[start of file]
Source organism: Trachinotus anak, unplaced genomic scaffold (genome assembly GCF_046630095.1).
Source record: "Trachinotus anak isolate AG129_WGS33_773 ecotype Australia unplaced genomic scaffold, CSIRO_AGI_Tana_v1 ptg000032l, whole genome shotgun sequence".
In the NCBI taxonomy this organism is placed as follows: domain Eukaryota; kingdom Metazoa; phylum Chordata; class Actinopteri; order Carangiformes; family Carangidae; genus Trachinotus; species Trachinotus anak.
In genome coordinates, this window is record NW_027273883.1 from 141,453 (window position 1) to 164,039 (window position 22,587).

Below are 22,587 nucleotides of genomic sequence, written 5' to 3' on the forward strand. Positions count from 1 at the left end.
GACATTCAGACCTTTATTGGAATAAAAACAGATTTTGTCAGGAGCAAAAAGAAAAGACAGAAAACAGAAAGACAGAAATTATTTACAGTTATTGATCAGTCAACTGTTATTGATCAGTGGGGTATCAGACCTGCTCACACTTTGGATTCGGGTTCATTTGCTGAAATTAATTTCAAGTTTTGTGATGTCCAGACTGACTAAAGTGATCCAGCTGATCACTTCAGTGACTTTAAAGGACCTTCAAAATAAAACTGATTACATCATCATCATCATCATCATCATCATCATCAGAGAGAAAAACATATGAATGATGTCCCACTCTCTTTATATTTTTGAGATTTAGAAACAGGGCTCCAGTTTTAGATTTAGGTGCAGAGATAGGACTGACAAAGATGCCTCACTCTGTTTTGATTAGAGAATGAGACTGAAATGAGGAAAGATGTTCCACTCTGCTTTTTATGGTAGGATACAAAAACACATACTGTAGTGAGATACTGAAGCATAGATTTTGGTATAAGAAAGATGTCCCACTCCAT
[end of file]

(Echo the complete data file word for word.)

Source organism: Trachinotus anak, unplaced genomic scaffold (genome assembly GCF_046630095.1).
Source record: "Trachinotus anak isolate AG129_WGS33_773 ecotype Australia unplaced genomic scaffold, CSIRO_AGI_Tana_v1 ptg000032l, whole genome shotgun sequence".
In the NCBI taxonomy this organism is placed as follows: domain Eukaryota; kingdom Metazoa; phylum Chordata; class Actinopteri; order Carangiformes; family Carangidae; genus Trachinotus; species Trachinotus anak.
In genome coordinates, this window is record NW_027273883.1 from 141,453 (window position 1) to 164,039 (window position 22,587).

Below are 22,587 nucleotides of genomic sequence, written 5' to 3' on the forward strand. Positions count from 1 at the left end.
GACATTCAGACCTTTATTGGAATAAAAACAGATTTTGTCAGGAGCAAAAAGAAAAGACAGAAAACAGAAAGACAGAAATTATTTACAGTTATTGATCAGTCAACTGTTATTGATCAGTGGGGTATCAGACCTGCTCACACTTTGGATTCGGGTTCATTTGCTGAAATTAATTTCAAGTTTTGTGATGTCCAGACTGACTAAAGTGATCCAGCTGATCACTTCAGTGACTTTAAAGGACCTTCAAAATAAAACTGATTACATCATCATCATCATCATCATCATCATCATCAGAGAGAAAAACATATGAATGATGTCCCACTCTCTTTATATTTTTGAGATTTAGAAACAGGGCTCCAGTTTTAGATTTAGGTGCAGAGATAGGACTGACAAAGATGCCTCACTCTGTTTTGATTAGAGAATGAGACTGAAATGAGGAAAGATGTTCCACTCTGCTTTTTATGGTAGGATACAAAAACACATACTGTAGTGAGATACTGAAGCATAGATTTTGGTATAAGAAAGATGTCCCACTCCAT